Radiofrequency Ablation, Surgery Equal in Small HCC
Survival rate comparable, but incidence of tumor recurrence increased with RFA
MONDAY, Jan. 31 (HealthDay News) -- Overall survival is comparable for patients with small hepatocellular carcinoma (HCC) treated with surgical resection (SR) or radiofrequency ablation (RFA), according to a study published in the January issue of Clinical Gastroenterology and Hepatology.
Hung-Hsu Hung, M.D., from the Taipei Veterans General Hospital in Taiwan, and colleagues examined data from 419 patients with HCCs of 5 cm or smaller. A treatment group of 190 patients received RFA and 229 were treated with SR. Overall five-year survival and recurrence were compared for the treatment groups.
The researchers found that the five-year overall survival rate was 79.3 percent in the SR group, compared with 67.4 percent in the RFA group. After matching to compensate for the selection bias, the RFA group was comparable to SR in terms of overall survival (P = .519), but had an increased incidence of recurrence (P < .001). For patients who had Barcelona Clinic Liver Cancer stage 0, HCC RFA was as effective as SR for both overall survival and clinical recurrence.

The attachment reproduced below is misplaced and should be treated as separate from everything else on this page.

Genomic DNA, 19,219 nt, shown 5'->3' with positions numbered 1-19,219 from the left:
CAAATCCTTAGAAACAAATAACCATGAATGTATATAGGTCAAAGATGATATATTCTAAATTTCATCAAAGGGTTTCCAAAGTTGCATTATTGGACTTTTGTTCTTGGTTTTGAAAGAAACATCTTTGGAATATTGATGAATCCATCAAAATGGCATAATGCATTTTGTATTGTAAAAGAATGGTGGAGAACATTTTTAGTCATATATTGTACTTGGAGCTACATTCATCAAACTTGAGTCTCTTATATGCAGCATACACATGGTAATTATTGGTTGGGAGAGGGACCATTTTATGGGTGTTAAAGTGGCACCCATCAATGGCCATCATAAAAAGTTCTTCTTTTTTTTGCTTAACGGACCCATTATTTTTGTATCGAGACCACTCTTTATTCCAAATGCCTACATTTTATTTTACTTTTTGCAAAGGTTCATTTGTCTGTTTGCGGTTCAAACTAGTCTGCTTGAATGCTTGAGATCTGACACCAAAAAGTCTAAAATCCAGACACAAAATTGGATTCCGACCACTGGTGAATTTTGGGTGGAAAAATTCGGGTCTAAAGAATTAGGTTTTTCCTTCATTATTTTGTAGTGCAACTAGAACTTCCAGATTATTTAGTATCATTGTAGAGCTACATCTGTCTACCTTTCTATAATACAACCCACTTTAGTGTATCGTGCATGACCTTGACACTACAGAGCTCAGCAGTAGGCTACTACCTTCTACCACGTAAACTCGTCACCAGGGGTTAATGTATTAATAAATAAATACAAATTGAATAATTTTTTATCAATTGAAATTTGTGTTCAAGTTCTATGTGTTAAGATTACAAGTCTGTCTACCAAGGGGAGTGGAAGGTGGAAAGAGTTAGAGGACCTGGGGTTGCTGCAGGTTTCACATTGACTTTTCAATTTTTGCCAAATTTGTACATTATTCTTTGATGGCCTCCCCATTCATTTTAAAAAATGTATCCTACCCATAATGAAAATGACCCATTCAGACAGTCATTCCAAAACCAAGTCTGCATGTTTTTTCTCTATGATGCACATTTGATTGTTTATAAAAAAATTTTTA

"Although the recurrence rate remained higher in the RFA group, RFA was comparable to SR in overall survival for treatment of small HCCs. Because a majority of the patients with recurrence after RFA were detected by close surveillance, the sizes of recurrent tumors were small, which can be treated completely by another session of local ablation therapy. Accordingly, long-term outcomes remain relatively good," the authors write.